Dancing Shoes and Honky-Tonk Blues

Dark Roots & Cowboy Boots

A Little Less Talk and a Lot More Action

Trick My Truck but Don’t Mess with My Heart


Redneck Cinderella
by LuAnn McLane
(Signet, $6.99, PG-13)  ISBN 978-0451-22633-4
The last two McLane stories I reviewed, I gave 4 and 5 hearts to, respectively.  I was so looking for more intelligent wit and energy in this one.  Redneck Cinderella doesn’t come close unless you enjoy "redneck" and "rich people" stereotypes and Hee-Haw slapstick humor.

The rednecks are Jolie Russell and her daddy Wyatt, who were struggling farmers until the Dean Development Company offered them millions for their land, promising them one of the new million-dollar homes as part of the deal.  Copper Creek Estates is everything Jolie has dreamed, with swimming pools and plenty of yards.  But it is also a gated community with rules about whether one can have a vegetable garden and how much fish you can take out of the lake.  These  rules ruin Jolie’s joy in life and that of her daddy, even as they enjoy the benefits of money without having to work for a living.

Cody Dean is the son of the developer and it is he who talked them into selling. Now, a year later, he finds himself on their doorstep trying to tell them that they can’t be creating all these scenes in the neighborhood because the value of the homes are starting to decline.   Jolie is mesmerized by Cody, as she has been since a young teenager.  She becomes tongue-tied and acts like a fool.  In fact, the story opens with a slapstick scene found in many comedies – Jolie and her dog accidently crash a big party and cake goes flying.  Ha ha.

Cody’s brother, Brett, has left the family business to be a schoolteacher and coach, getting away from the country club set he found to be stifling and stuffy.  He talks Jolie into working with another “reformed” rich person in order to learn etiquette lessons to help her fit in.  The goal – attend the end of the summer Cotillion at the Country Club.  Things get complicated when Brett starts throwing Cody and Jolie together because he thinks they have the hots for each other and would make a great couple.  He sees Cody helping Jolie to be all she can be and Jolie helping Cody to learn to relax and enjoy life.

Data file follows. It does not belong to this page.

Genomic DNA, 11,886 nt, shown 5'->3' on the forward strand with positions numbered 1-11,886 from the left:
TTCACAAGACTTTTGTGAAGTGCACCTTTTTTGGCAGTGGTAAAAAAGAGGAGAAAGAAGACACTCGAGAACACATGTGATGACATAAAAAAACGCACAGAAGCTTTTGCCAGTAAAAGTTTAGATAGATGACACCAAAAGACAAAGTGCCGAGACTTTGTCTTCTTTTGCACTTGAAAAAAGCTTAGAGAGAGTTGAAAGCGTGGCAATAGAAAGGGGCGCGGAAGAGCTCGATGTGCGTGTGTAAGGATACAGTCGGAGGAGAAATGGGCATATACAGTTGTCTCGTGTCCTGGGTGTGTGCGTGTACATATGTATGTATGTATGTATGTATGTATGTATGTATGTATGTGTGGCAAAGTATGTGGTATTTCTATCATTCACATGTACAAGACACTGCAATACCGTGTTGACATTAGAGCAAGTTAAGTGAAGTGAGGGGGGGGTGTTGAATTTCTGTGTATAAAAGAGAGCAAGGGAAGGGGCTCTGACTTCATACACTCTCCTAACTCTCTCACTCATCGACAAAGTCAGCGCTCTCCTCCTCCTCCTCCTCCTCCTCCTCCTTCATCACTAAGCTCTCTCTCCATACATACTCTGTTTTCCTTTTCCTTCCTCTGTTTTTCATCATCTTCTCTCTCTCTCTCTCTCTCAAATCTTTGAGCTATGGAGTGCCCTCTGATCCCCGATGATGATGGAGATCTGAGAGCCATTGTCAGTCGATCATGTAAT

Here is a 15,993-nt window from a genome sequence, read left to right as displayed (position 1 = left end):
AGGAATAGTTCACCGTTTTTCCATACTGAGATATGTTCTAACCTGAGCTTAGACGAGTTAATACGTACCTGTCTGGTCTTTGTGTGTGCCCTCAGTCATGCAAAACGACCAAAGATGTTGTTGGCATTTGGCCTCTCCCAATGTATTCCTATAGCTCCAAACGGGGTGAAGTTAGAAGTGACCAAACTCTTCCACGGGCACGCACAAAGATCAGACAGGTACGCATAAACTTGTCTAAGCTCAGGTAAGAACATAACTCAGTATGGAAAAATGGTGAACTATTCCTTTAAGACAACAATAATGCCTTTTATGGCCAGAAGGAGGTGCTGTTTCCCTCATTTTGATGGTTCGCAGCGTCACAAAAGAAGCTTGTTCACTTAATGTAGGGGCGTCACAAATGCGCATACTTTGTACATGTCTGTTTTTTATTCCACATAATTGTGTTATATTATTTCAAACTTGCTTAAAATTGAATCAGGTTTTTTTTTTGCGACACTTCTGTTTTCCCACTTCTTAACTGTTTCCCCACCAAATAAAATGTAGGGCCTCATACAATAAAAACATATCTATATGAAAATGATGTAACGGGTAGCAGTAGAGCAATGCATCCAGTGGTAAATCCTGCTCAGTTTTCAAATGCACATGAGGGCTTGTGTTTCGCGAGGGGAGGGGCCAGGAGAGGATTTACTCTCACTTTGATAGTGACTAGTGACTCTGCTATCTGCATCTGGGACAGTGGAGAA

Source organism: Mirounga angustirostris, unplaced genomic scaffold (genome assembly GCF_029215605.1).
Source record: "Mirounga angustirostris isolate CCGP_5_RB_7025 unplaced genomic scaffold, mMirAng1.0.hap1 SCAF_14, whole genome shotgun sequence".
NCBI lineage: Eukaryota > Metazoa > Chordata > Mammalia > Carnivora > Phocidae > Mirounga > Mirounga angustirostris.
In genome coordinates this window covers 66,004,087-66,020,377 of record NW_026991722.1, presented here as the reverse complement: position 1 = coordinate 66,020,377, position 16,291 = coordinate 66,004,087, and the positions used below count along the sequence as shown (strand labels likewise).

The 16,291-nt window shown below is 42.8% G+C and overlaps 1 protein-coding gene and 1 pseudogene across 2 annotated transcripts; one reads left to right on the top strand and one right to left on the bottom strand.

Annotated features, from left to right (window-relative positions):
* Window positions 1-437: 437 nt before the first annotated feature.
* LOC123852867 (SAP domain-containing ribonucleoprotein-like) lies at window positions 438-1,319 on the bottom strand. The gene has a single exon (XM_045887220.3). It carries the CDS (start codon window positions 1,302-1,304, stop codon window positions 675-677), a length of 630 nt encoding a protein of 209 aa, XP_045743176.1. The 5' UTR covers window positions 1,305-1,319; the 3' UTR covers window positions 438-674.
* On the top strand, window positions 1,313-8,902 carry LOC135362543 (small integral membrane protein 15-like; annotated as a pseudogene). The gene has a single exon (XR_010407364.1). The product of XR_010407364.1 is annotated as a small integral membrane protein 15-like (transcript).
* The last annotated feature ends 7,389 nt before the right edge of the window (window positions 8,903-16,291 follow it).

The jokes about the poor vs. the rich got old very quickly. There was really no action and I found the lust attacks followed by remorse about their circumstances type of romance to get old really quickly.  There is a cute little romance between Daddy and a teacher and another one between Brett and a maid, but these were clearly sidelights and equally predictable. 

There were times I liked Jolie’s sassiness and her take-it-or-leave-it attitude. Then she would get around Cody and act like an airhead. She fumbled her words; never saying what she meant and bumbled her way around.  Besides the cake incident, there was the bikini malfunction incident and the lust filled “romantic evening” turned sex marathon.  Been there, done that; and seen it done a lot better, too.

Cody on the other hand, was harder to pin down. There was little insight into his psyche so the reader didn’t really know if he was motivated by lust or humiliation or if he really cared for Jolie. Because of the lack of clarity around his character, I never felt good about his relationship with Jolie. In fact, at times, I was rooting for Brett!

McLane has a reputation for writing quirky, sexy tales that blend intelligence, wit, charm and humor into a story that brings a smile to the reader’s face.  Redneck Cinderella didn’t hit all cylinders in any of those four areas. 

--Shirley Lyons

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